Thursday, August 1, 2013

1307.8121 (R. Deshpande et al.)

The SDSS-III APOGEE Radial Velocity Survey of M dwarfs I: Description of Survey and Science Goals    [PDF]

R. Deshpande, C. H. Blake, C. F. Bender, S. Mahadevan, R. C. Terrien, J. Carlberg, G. Zasowski, J. Crepp, A. S. Rajpurohit, C. Reyle, D. L. Nidever, D. P. Schneider, C. Allende Prieto, D. Bizyaev, G. Ebelke, S. W. Fleming, P. M. Frinchaboy, J. Ge, F. Hearty, J. Hernandez, E. Malanushenko, V. Malanushenko, S. R. Majewski, D. Oravetz, K. Pan, R. P. Schiavon, M. Shetrone, A. Simmons, K. G. Stassun, J. C. Wilson, J. Wisniewski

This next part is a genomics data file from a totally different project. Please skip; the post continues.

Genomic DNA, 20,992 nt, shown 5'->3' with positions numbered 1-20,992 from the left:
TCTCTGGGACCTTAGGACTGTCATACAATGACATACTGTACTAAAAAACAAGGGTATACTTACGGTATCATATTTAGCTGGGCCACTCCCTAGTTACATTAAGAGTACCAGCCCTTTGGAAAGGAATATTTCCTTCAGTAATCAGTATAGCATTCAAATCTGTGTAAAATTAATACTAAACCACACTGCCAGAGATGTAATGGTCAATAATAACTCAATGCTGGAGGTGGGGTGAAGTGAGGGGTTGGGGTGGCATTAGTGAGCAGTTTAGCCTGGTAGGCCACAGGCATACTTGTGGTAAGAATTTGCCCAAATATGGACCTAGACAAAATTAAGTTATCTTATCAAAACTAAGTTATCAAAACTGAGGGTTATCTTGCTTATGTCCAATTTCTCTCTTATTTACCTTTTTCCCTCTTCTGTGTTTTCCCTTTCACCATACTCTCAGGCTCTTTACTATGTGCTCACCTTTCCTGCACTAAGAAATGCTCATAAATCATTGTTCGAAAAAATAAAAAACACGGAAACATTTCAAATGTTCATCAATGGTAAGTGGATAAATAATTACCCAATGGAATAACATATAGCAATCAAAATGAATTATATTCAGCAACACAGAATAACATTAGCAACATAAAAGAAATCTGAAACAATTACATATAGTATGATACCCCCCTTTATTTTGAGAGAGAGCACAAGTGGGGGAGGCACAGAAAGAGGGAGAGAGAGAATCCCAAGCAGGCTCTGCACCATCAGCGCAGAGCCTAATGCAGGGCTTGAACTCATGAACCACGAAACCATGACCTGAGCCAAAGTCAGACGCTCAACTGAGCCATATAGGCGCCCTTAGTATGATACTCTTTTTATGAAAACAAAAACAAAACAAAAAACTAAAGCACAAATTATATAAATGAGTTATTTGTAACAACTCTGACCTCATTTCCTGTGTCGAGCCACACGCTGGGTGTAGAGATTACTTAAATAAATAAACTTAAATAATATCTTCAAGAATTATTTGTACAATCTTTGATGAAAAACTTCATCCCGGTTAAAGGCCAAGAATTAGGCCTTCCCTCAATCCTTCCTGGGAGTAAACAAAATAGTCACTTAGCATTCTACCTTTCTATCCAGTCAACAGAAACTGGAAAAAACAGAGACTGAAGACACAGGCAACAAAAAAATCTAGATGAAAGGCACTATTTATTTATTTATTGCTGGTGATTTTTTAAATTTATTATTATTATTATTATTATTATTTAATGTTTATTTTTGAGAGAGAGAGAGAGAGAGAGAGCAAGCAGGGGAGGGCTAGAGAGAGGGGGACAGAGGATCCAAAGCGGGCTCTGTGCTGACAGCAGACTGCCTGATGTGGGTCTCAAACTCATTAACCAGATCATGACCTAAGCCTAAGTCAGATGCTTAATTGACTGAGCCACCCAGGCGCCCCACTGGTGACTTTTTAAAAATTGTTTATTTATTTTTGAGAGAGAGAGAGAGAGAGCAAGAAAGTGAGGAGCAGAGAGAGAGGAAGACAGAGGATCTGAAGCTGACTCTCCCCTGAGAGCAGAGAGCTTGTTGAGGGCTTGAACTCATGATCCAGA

We are carrying out a large ancillary program with the SDSS-III, using the fiber-fed multi-object NIR APOGEE spectrograph, to obtain high-resolution H-band spectra of more than 1200 M dwarfs. These observations are used to measure spectroscopic rotational velocities, radial velocities, physical stellar parameters, and variability of the target stars. Here, we describe the target selection for this survey and results from the first year of scientific observations based on spectra that is publicly available in the SDSS-III DR10 data release. As part of this paper we present RVs and vsini of over 200 M dwarfs, with a vsini precision of ~2 km/s and a measurement floor at vsini = 4 km/s. This survey significantly increases the number of M dwarfs studied for vsini and RV variability (at ~100-200 m/s), and will advance the target selection for planned RV and photometric searches for low mass exoplanets around M dwarfs, such as HPF, CARMENES, and TESS. Multiple epochs of radial velocity observations enable us to identify short period binaries, and AO imaging of a subset of stars enables the detection of possible stellar companions at larger separations. The high-resolution H-band APOGEE spectra provide the opportunity to measure physical stellar parameters such as effective temperatures and metallicities for many of these stars. At the culmination of this survey, we will have obtained multi-epoch spectra and RVs for over 1400 stars spanning spectral types of M0-L0, providing the largest set of NIR M dwarf spectra at high resolution, and more than doubling the number of known spectroscopic vsini values for M dwarfs. Furthermore, by modeling telluric lines to correct for small instrumental radial velocity shifts, we hope to achieve a relative velocity precision floor of 50 m/s for bright M dwarfs. We present preliminary results of this telluric modeling technique in this paper.
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